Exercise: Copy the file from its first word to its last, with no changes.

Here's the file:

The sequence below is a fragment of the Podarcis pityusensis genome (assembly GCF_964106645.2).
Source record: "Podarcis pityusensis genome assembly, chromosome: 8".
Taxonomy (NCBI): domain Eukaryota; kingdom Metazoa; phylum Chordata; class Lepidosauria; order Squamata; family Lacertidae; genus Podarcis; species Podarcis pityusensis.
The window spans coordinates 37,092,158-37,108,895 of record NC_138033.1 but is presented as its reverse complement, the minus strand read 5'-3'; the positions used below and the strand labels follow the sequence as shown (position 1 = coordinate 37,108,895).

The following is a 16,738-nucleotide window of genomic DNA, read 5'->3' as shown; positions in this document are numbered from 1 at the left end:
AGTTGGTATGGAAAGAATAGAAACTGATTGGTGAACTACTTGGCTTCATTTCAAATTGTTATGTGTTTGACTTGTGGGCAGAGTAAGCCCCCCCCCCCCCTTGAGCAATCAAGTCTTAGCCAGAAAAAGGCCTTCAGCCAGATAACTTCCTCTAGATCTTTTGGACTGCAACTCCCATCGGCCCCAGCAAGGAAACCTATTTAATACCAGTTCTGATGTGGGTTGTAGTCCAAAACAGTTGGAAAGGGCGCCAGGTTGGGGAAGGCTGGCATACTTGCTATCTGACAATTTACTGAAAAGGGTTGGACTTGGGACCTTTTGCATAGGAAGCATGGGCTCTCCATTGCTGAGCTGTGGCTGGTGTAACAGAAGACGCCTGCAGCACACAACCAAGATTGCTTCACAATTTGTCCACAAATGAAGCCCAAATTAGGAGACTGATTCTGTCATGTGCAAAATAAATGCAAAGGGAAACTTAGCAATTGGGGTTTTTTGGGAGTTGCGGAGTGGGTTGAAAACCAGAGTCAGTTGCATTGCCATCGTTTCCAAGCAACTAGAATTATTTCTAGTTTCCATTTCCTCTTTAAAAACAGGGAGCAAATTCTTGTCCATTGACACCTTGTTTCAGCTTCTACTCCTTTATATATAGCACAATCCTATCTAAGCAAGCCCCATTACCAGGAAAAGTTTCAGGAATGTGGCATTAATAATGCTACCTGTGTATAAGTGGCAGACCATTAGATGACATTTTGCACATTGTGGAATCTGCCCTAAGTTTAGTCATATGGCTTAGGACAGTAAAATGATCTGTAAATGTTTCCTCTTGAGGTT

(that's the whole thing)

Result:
The sequence below is a fragment of the Podarcis pityusensis genome (assembly GCF_964106645.2).
Source record: "Podarcis pityusensis genome assembly, chromosome: 8".
Taxonomy (NCBI): domain Eukaryota; kingdom Metazoa; phylum Chordata; class Lepidosauria; order Squamata; family Lacertidae; genus Podarcis; species Podarcis pityusensis.
The window spans coordinates 37,092,158-37,108,895 of record NC_138033.1 but is presented as its reverse complement, the minus strand read 5'-3'; the positions used below and the strand labels follow the sequence as shown (position 1 = coordinate 37,108,895).

The following is a 16,738-nucleotide window of genomic DNA, read 5'->3' as shown; positions in this document are numbered from 1 at the left end:
AGTTGGTATGGAAAGAATAGAAACTGATTGGTGAACTACTTGGCTTCATTTCAAATTGTTATGTGTTTGACTTGTGGGCAGAGTAAGCCCCCCCCCCCCCTTGAGCAATCAAGTCTTAGCCAGAAAAAGGCCTTCAGCCAGATAACTTCCTCTAGATCTTTTGGACTGCAACTCCCATCGGCCCCAGCAAGGAAACCTATTTAATACCAGTTCTGATGTGGGTTGTAGTCCAAAACAGTTGGAAAGGGCGCCAGGTTGGGGAAGGCTGGCATACTTGCTATCTGACAATTTACTGAAAAGGGTTGGACTTGGGACCTTTTGCATAGGAAGCATGGGCTCTCCATTGCTGAGCTGTGGCTGGTGTAACAGAAGACGCCTGCAGCACACAACCAAGATTGCTTCACAATTTGTCCACAAATGAAGCCCAAATTAGGAGACTGATTCTGTCATGTGCAAAATAAATGCAAAGGGAAACTTAGCAATTGGGGTTTTTTGGGAGTTGCGGAGTGGGTTGAAAACCAGAGTCAGTTGCATTGCCATCGTTTCCAAGCAACTAGAATTATTTCTAGTTTCCATTTCCTCTTTAAAAACAGGGAGCAAATTCTTGTCCATTGACACCTTGTTTCAGCTTCTACTCCTTTATATATAGCACAATCCTATCTAAGCAAGCCCCATTACCAGGAAAAGTTTCAGGAATGTGGCATTAATAATGCTACCTGTGTATAAGTGGCAGACCATTAGATGACATTTTGCACATTGTGGAATCTGCCCTAAGTTTAGTCATATGGCTTAGGACAGTAAAATGATCTGTAAATGTTTCCTCTTGAGGTT